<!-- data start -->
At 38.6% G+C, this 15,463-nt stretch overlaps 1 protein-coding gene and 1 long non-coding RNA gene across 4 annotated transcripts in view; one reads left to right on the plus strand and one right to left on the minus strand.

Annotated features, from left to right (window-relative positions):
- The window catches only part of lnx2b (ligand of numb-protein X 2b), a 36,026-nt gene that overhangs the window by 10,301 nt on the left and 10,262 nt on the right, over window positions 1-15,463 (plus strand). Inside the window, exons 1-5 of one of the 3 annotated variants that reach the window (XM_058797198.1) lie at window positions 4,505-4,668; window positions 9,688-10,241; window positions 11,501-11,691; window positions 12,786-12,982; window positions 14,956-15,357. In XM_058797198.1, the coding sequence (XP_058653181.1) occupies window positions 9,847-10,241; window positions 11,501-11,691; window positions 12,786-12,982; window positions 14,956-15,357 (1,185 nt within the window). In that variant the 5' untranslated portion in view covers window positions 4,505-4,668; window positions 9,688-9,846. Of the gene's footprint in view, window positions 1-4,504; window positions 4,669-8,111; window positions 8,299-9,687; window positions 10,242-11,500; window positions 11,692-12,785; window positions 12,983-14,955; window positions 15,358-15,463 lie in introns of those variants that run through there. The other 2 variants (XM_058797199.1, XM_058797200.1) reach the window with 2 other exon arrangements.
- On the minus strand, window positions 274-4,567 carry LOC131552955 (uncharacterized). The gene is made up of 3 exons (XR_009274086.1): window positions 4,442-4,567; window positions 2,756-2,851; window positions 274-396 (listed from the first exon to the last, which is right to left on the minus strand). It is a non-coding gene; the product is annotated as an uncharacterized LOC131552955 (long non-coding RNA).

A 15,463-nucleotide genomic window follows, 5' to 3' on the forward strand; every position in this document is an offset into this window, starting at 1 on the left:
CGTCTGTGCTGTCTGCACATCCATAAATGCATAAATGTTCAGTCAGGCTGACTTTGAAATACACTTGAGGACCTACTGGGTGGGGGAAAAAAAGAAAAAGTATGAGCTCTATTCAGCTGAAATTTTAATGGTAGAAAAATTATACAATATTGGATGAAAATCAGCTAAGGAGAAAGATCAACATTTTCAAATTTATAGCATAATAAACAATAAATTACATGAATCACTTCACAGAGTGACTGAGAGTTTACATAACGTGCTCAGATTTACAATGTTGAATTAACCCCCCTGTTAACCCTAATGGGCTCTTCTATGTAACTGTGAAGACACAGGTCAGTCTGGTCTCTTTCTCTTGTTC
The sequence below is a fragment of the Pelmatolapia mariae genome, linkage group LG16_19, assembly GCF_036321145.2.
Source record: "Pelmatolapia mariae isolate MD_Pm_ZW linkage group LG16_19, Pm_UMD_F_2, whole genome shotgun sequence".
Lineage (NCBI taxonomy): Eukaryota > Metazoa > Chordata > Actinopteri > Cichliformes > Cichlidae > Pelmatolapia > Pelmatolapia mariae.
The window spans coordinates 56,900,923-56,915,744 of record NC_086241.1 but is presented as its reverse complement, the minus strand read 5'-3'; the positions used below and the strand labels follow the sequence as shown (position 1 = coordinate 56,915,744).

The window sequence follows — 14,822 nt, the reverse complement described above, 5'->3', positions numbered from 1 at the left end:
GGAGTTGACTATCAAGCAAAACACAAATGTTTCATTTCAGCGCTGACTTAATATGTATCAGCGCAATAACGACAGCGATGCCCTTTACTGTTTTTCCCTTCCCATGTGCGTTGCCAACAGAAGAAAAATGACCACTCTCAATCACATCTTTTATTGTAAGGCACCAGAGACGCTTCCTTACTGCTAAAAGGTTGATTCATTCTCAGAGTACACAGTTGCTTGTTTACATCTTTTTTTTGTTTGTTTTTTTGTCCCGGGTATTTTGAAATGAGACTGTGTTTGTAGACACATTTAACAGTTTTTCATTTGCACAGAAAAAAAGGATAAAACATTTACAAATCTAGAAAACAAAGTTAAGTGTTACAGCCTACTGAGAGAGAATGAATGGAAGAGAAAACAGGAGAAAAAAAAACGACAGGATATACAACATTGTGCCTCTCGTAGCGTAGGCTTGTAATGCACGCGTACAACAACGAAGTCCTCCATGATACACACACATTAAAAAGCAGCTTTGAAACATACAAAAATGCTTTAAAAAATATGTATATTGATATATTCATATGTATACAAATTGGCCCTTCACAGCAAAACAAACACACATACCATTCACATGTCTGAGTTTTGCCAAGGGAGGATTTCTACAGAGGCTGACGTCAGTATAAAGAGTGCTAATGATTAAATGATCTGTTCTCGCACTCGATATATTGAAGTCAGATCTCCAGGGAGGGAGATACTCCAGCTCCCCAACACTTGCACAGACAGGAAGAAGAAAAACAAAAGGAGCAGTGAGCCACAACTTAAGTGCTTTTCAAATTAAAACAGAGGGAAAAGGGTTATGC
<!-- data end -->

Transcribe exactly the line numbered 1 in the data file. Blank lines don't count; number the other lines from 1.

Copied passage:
At 38.6% G+C, this 15,463-nt stretch overlaps 1 protein-coding gene and 1 long non-coding RNA gene across 4 annotated transcripts in view; one reads left to right on the plus strand and one right to left on the minus strand.